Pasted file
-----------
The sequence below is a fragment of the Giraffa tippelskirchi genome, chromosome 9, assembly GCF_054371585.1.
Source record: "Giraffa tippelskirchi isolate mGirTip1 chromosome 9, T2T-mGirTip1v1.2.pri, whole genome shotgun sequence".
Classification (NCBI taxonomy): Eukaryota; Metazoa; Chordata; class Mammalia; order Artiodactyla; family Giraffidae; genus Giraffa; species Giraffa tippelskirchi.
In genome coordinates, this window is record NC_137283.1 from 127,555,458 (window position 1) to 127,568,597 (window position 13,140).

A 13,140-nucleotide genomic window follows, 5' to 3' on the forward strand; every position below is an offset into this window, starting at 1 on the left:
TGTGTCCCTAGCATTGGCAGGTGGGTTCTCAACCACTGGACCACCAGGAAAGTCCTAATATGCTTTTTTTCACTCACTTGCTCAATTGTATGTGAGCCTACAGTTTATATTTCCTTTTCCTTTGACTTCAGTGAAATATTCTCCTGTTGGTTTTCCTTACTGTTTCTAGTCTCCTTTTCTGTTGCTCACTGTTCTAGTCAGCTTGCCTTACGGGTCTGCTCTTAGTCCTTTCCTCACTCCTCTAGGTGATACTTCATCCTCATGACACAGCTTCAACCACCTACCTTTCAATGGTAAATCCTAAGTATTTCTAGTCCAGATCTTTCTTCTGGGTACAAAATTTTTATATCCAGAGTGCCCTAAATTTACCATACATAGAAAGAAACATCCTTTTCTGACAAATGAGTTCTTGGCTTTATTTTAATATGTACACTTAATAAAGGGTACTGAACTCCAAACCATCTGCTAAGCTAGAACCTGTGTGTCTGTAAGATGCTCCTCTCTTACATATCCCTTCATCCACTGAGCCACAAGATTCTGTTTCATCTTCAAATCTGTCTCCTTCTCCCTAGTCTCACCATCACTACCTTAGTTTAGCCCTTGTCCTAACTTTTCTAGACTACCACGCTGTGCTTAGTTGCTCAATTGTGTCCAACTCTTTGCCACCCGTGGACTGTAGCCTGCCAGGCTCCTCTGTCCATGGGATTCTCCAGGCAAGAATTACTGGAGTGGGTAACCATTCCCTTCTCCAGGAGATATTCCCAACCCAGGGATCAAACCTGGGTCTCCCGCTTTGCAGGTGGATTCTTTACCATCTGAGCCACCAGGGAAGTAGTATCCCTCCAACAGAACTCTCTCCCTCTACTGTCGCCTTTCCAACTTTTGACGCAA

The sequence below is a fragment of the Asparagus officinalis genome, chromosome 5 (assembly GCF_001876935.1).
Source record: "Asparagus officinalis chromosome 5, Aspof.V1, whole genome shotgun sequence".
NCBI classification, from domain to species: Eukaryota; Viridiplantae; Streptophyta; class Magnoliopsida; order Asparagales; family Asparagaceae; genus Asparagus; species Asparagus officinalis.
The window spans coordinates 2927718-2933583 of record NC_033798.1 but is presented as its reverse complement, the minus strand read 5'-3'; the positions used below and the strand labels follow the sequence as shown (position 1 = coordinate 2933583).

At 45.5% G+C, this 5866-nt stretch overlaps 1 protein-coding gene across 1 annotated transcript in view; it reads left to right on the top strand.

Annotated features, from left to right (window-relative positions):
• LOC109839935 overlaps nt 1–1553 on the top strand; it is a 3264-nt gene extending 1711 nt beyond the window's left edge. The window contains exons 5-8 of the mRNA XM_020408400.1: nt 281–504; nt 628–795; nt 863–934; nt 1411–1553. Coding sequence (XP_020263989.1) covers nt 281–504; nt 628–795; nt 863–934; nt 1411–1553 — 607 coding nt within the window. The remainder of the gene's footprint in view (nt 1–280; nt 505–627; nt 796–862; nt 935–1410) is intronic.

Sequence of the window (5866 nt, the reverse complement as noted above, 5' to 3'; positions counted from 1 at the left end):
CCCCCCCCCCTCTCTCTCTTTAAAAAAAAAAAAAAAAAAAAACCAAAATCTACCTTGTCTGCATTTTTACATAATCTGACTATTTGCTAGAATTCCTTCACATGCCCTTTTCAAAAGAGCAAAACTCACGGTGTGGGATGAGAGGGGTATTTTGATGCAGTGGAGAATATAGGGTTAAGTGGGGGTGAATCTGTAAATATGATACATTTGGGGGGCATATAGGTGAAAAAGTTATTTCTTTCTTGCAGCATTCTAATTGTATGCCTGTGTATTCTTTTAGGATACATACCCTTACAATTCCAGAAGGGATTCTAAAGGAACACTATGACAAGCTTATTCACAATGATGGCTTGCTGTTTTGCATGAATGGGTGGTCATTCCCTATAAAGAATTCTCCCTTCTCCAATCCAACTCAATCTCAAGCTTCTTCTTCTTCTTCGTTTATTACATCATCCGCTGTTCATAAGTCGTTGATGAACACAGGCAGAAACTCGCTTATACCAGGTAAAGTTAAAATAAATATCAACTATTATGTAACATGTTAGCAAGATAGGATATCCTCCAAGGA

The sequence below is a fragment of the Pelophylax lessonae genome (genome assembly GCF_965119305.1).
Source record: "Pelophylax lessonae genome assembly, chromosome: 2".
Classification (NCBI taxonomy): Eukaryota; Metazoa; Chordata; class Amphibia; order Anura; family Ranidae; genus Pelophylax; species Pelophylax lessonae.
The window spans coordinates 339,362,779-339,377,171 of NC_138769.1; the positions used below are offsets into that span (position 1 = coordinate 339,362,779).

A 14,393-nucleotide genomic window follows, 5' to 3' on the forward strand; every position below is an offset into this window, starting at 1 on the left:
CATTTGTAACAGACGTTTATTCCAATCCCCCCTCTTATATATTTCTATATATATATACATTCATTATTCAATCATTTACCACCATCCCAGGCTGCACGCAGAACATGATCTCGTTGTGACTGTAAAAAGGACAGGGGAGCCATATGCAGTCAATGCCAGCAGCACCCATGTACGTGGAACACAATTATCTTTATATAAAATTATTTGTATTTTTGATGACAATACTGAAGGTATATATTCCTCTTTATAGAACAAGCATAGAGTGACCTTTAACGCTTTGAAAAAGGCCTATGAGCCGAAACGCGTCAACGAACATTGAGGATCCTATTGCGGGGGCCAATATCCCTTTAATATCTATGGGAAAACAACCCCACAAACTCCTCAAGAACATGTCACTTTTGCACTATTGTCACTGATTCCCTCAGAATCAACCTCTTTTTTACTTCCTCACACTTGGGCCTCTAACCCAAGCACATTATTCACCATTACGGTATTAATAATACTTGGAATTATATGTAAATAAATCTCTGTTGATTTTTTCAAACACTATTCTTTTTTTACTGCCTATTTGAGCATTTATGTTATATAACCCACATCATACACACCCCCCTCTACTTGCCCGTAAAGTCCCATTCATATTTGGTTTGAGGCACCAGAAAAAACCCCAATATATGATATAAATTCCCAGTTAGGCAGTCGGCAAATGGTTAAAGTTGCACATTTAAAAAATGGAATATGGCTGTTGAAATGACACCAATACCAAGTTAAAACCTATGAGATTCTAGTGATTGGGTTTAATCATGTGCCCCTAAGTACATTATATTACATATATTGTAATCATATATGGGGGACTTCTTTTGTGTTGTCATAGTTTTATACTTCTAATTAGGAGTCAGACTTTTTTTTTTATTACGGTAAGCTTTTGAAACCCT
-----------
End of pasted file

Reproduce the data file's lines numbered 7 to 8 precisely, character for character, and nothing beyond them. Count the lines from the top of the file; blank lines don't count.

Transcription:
The sequence below is a fragment of the Asparagus officinalis genome, chromosome 5 (assembly GCF_001876935.1).
Source record: "Asparagus officinalis chromosome 5, Aspof.V1, whole genome shotgun sequence".